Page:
Sunday, September 8, 2013

The Commerce of Violence

Is the title of a June 2013 article in  The Progressive, by author Wendell Berry, arguably one of our best living writers and consciences.

        To learn to meet our needs without continuous violence against one another and our only world would require an immense intellectual and practical effort, requiring the help of every human being perhaps to the end of human time.

This would be work worthy of the name "human." It would be fascinating and lovely.

Unfortunately, President Obama, seems aloof from such reflections as he ramps up the militaristic jargon to appear strong and executive. But as Guardian columnist Gary Younge notes today, that isn't cutting it with most of the world.

       The problem for America in all of this is that its capacity to impact diplomatic negotiations is limited by the fact that its record of asserting its military power stands squarely at odds with its pretensions of moral authority. For all America's condemnations of chemical weapons, the people of Falluja in Iraq are experiencing the birth defects and deformities in children and increases in early-life cancer that may be linked to the use of depleted uranium during the US bombardment of the town. It also used white phosphorus against combatants in Falluja.
      Its chief ally in the region, Israel, holds the record for ignoring UN resolutions, and the US is not a participant in the international criminal court – which is charged with bringing perpetrators of war crimes to justice – because it refuses to allow its own citizens to be charged. On the very day Obama lectured the world on international norms he launched a drone strike in Yemen that killed six people.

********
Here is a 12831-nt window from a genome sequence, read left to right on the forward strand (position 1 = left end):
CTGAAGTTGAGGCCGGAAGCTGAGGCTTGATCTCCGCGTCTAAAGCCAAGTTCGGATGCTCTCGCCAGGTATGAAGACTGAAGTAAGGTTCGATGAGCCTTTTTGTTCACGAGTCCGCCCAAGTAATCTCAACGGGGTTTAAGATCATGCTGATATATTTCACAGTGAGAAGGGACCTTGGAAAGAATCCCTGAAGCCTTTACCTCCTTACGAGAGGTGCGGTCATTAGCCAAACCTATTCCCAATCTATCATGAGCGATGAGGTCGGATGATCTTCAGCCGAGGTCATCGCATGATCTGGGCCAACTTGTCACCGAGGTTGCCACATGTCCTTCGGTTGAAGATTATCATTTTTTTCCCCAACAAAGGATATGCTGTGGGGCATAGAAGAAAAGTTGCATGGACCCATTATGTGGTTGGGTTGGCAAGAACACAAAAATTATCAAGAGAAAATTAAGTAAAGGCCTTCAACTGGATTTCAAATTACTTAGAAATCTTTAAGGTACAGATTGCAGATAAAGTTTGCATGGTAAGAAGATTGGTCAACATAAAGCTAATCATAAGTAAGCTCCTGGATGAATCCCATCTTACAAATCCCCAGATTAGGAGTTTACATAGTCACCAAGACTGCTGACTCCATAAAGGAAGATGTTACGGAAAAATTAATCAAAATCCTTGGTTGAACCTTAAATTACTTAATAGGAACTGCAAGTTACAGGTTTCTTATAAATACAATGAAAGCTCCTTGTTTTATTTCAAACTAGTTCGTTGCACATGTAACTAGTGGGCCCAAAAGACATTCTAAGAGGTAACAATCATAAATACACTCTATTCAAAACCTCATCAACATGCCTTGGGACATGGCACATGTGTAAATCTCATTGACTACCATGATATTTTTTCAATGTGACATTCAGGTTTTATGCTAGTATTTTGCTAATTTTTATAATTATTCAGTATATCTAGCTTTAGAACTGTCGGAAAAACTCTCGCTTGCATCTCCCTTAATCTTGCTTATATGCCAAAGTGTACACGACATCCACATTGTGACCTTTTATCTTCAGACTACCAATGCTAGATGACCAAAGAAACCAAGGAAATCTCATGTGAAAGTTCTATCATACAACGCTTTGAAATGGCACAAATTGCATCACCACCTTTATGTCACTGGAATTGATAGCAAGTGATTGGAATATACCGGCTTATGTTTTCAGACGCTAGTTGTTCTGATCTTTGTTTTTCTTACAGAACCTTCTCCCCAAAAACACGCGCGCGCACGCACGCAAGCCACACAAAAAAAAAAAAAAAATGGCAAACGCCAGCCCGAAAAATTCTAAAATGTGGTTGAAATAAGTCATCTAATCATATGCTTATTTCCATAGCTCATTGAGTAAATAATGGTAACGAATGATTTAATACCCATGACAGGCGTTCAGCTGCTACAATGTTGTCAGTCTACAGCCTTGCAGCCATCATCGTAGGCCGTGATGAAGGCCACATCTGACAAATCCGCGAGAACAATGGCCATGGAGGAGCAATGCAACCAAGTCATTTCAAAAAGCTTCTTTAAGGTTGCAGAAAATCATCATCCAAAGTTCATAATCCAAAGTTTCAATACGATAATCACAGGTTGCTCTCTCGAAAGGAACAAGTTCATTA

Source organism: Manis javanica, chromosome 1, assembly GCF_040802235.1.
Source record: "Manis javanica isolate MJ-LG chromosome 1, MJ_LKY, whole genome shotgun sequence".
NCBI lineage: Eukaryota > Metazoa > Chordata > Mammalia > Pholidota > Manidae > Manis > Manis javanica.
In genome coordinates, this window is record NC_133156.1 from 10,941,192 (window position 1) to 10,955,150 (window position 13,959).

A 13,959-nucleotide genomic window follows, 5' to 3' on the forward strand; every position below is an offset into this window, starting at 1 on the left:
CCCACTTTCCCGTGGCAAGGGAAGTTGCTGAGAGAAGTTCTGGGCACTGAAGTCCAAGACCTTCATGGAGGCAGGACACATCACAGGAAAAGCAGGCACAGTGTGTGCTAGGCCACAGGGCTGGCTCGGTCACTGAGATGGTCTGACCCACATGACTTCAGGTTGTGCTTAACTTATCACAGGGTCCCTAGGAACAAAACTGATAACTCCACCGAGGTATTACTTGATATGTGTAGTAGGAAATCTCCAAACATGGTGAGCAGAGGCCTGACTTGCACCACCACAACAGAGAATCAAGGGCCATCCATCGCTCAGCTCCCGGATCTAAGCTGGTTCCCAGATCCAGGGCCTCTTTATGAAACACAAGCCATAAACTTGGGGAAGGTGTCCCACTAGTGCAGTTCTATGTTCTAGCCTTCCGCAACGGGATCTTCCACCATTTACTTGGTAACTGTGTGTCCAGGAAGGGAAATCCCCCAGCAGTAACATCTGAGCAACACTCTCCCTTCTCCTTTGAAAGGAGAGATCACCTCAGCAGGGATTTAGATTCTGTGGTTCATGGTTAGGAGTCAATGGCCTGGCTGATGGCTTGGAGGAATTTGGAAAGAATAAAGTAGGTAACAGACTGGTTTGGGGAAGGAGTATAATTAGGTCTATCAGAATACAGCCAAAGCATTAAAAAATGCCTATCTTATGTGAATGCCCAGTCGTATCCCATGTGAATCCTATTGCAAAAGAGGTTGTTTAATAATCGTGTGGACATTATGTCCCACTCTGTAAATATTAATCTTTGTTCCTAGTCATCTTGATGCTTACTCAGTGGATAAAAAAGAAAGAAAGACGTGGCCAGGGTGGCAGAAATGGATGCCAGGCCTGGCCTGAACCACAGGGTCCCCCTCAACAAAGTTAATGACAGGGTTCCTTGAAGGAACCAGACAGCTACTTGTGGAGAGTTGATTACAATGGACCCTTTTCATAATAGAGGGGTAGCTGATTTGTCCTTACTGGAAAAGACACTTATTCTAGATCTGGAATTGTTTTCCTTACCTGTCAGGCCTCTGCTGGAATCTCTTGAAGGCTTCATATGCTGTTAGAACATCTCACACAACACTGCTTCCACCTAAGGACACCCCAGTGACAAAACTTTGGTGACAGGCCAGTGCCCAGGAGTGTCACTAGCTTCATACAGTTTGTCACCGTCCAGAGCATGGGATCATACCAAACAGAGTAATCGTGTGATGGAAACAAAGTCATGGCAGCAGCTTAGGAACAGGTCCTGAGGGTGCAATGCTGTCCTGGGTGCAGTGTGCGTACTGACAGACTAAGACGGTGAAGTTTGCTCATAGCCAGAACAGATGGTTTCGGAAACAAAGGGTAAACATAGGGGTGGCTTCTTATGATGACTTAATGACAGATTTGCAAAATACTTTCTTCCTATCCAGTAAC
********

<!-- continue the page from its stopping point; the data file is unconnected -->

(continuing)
Peter Drier, the E.P. Clapp Distinguished Professor of Politics, and director of the Urban & Environmental Policy program, at Occidental College writes in a blog for Common Dreams today that makes the linkage between Syria  and Walmart and asks some legitimate questions.

 
     Over 1,000 innocent Syrians were killed by poison gas.  Over 1,000 innocent Bangladesh garment workers were killed when a huge factory building collapsed in April.
      The Syrian government is responsible for the first mass killing. Wal-Mart, which (according to the New York Times) knew about the dangerous conditions in the Bangladesh factories that make its clothes, and did nothing, is responsible for the second mass killing. Wal-Mart actually blocked efforts to upgrade factory conditions in Bangladesh.
Why all the outrage about the first murders but not the second?
Why is the U.S. government ready to go to war against Syria but not even punish or pressure Wal-Mart?

     For a person who received the Nobel Peace Prize in hopes of what he might do, President Obama's rhetoric and proposed actions belie the choice the Nobel Committee made. Perhaps he will be the first to have it rescinded. And no doubt he has the NSA collecting every public comment we make.